The U.S. economy added a less-than-expected 161,000 jobs in October and the unemployment rate stood at 4.9 percent as investors got to digest the final payrolls report before Tuesday's presidential election.
But the bigger number in the report could be wages, with average hourly earnings climbing 10 cents and reflecting a 2.8 percent annualized increase, according to the report from the Bureau of Labor Statistics. The number would seem to solidify a Fed rate increase in December, as the market has been expecting, though average weekly hours were flat at 34.4.
"The wage growth is something they've been looking forward to for a long time," said Dan North, chief economist at Euler Hermes North America, a trade credit insurance firm. The move from a 2.6 percent growth rate in September is "progress. That doesn't scream inflationary pressure, but it's going the right way."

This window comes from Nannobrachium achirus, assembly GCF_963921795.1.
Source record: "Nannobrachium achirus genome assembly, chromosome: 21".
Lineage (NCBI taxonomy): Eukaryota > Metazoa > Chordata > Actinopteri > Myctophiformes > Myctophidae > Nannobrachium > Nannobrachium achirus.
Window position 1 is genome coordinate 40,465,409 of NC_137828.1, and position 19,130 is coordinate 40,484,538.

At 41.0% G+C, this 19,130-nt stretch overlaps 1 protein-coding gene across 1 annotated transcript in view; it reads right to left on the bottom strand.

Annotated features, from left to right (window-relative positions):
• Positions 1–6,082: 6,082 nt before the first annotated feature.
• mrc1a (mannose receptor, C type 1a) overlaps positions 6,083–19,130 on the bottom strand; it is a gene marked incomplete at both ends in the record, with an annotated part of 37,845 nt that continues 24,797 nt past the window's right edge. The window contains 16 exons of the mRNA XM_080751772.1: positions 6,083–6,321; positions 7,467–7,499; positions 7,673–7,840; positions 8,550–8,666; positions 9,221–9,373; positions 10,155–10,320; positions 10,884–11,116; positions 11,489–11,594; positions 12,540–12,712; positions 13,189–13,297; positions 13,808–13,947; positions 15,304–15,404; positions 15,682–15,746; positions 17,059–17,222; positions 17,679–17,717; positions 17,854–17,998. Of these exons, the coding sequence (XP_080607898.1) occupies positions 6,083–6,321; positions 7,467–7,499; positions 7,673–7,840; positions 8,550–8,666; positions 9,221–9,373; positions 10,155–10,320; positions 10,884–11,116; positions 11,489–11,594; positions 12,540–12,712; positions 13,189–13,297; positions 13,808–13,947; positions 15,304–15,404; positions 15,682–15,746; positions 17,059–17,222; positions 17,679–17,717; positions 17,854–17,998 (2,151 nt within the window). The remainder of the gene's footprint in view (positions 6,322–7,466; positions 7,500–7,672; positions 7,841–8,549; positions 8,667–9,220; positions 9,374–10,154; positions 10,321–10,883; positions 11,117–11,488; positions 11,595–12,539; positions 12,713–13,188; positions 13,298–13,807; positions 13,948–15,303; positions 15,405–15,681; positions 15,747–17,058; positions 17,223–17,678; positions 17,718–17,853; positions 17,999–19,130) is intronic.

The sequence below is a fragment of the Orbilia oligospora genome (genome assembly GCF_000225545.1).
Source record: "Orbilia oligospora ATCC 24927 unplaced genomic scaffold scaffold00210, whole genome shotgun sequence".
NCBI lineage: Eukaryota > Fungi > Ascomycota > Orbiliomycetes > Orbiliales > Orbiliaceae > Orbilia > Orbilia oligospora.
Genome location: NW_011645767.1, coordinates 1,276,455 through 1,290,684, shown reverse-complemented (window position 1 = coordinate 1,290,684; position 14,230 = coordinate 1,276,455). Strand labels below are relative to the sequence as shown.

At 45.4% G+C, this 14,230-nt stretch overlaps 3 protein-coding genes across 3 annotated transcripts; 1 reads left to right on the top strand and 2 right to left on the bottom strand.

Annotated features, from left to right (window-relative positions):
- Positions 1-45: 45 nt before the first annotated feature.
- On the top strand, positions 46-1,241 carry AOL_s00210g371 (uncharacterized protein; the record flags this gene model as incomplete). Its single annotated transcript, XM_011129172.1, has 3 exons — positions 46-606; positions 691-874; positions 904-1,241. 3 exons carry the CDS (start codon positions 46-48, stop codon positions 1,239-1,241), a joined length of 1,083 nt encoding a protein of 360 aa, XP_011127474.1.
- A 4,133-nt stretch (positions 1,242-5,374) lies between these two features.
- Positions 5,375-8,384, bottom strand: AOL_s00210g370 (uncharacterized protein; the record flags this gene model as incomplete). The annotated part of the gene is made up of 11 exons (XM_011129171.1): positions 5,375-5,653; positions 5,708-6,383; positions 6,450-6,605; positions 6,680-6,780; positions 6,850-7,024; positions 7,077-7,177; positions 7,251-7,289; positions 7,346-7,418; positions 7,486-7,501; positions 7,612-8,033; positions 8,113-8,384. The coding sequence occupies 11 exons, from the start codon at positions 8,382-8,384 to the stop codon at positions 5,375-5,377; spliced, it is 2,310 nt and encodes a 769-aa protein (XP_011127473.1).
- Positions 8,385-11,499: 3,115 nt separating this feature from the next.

Economists surveyed by Reuters had expected nonfarm payrolls to grow by 175,000 and the jobless rate to tick down to 4.9 percent. A broader measure of unemployment that includes those who have stopped looking for jobs and those working part-time for economic reasons fell to 9.5 percent, the lowest level since April 2008.